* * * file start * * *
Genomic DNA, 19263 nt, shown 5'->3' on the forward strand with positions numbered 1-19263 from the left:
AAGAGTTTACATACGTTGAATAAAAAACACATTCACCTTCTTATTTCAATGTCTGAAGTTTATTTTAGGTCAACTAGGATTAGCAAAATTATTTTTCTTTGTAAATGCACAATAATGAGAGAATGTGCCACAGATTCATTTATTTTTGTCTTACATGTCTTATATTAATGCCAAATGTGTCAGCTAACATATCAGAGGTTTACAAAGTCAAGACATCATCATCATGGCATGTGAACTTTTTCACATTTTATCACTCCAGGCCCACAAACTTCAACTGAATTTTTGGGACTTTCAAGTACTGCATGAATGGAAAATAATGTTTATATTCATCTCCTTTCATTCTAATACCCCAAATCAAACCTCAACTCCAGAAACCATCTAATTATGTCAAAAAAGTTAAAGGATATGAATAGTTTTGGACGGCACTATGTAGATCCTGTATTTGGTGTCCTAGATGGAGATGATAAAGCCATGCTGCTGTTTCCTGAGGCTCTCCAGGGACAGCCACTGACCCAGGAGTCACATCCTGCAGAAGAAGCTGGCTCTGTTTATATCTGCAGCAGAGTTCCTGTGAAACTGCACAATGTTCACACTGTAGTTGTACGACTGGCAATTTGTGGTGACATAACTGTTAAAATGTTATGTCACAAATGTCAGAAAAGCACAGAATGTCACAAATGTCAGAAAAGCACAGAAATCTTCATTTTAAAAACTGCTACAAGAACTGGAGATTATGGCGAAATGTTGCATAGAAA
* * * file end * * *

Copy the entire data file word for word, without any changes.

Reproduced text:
Genomic DNA, 19263 nt, shown 5'->3' on the forward strand with positions numbered 1-19263 from the left:
AAGAGTTTACATACGTTGAATAAAAAACACATTCACCTTCTTATTTCAATGTCTGAAGTTTATTTTAGGTCAACTAGGATTAGCAAAATTATTTTTCTTTGTAAATGCACAATAATGAGAGAATGTGCCACAGATTCATTTATTTTTGTCTTACATGTCTTATATTAATGCCAAATGTGTCAGCTAACATATCAGAGGTTTACAAAGTCAAGACATCATCATCATGGCATGTGAACTTTTTCACATTTTATCACTCCAGGCCCACAAACTTCAACTGAATTTTTGGGACTTTCAAGTACTGCATGAATGGAAAATAATGTTTATATTCATCTCCTTTCATTCTAATACCCCAAATCAAACCTCAACTCCAGAAACCATCTAATTATGTCAAAAAAGTTAAAGGATATGAATAGTTTTGGACGGCACTATGTAGATCCTGTATTTGGTGTCCTAGATGGAGATGATAAAGCCATGCTGCTGTTTCCTGAGGCTCTCCAGGGACAGCCACTGACCCAGGAGTCACATCCTGCAGAAGAAGCTGGCTCTGTTTATATCTGCAGCAGAGTTCCTGTGAAACTGCACAATGTTCACACTGTAGTTGTACGACTGGCAATTTGTGGTGACATAACTGTTAAAATGTTATGTCACAAATGTCAGAAAAGCACAGAATGTCACAAATGTCAGAAAAGCACAGAAATCTTCATTTTAAAAACTGCTACAAGAACTGGAGATTATGGCGAAATGTTGCATAGAAA